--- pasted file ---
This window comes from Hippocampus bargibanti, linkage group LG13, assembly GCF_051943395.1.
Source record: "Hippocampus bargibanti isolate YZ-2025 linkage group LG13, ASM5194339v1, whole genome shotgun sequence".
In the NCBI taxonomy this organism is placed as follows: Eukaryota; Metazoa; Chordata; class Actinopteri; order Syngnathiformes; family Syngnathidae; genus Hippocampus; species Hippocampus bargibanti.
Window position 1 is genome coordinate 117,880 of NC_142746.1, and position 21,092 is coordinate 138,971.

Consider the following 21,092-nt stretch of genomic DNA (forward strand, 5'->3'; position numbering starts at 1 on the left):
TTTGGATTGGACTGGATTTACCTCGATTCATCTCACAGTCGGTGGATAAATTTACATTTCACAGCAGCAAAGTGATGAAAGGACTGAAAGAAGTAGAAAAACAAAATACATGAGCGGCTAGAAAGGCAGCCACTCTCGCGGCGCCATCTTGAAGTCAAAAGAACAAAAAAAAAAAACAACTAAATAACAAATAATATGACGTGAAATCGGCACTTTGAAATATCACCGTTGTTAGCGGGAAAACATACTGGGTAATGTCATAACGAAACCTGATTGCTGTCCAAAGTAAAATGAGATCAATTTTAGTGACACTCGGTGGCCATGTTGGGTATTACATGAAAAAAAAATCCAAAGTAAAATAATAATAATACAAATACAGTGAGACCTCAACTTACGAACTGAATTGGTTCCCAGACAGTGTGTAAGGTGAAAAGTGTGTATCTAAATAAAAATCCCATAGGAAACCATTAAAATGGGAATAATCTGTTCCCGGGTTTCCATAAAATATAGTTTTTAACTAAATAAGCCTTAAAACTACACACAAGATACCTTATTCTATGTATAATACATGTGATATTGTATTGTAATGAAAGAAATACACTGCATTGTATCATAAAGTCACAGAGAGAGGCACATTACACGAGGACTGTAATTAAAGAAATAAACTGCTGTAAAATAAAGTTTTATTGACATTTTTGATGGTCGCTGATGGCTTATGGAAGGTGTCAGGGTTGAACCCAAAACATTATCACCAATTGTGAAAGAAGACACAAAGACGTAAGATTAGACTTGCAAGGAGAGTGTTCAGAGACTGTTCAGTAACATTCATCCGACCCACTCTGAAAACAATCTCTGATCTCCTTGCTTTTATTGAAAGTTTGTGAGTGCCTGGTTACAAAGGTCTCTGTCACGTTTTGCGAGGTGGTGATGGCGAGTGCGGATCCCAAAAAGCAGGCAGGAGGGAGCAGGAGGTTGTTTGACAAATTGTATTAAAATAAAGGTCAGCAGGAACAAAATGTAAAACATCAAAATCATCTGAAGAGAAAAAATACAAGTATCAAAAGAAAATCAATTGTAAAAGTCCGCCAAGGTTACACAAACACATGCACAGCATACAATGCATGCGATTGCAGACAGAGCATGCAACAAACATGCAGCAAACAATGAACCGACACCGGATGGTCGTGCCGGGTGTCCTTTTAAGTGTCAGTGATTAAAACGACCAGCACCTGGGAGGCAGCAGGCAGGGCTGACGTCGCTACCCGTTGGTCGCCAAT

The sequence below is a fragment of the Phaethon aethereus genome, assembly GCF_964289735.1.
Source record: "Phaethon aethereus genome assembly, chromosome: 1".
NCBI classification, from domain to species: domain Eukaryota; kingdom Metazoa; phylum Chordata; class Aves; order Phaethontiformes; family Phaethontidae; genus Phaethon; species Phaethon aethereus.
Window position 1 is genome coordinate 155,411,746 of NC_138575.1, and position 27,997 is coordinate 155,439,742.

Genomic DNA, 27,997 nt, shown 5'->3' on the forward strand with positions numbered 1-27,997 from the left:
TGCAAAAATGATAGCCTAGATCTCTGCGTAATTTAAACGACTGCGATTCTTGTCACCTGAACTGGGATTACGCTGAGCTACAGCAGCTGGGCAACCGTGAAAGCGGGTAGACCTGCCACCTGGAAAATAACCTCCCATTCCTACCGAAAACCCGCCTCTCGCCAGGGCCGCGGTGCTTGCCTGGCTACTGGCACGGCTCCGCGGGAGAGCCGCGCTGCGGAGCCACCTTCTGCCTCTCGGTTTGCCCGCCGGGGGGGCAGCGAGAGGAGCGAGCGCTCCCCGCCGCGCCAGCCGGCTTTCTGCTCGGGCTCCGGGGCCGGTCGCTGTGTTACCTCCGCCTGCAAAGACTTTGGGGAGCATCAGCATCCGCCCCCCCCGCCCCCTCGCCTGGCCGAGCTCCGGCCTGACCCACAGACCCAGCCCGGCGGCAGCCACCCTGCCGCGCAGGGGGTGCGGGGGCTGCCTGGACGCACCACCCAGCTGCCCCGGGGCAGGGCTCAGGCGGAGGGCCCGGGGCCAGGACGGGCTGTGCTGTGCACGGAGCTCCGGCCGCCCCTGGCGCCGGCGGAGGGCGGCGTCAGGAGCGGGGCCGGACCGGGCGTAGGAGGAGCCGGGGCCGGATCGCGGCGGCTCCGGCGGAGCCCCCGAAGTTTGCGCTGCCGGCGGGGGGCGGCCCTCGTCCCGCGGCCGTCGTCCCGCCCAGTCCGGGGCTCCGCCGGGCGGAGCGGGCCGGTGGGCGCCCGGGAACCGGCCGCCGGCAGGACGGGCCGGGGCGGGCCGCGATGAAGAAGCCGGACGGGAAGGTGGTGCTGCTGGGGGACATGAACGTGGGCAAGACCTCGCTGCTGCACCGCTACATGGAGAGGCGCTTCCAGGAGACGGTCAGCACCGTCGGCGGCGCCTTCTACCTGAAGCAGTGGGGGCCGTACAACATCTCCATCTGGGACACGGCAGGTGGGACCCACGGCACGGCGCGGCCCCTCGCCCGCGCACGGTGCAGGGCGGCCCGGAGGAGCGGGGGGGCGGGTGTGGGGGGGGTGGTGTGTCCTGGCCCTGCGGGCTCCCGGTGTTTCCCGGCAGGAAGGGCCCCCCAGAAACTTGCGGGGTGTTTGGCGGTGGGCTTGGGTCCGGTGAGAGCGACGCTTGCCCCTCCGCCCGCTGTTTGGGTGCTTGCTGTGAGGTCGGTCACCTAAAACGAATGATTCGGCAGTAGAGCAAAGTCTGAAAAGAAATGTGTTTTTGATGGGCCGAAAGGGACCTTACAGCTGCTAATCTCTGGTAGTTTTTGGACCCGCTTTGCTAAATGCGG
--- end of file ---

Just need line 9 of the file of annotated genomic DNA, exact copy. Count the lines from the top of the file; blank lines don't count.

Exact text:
NCBI classification, from domain to species: domain Eukaryota; kingdom Metazoa; phylum Chordata; class Aves; order Phaethontiformes; family Phaethontidae; genus Phaethon; species Phaethon aethereus.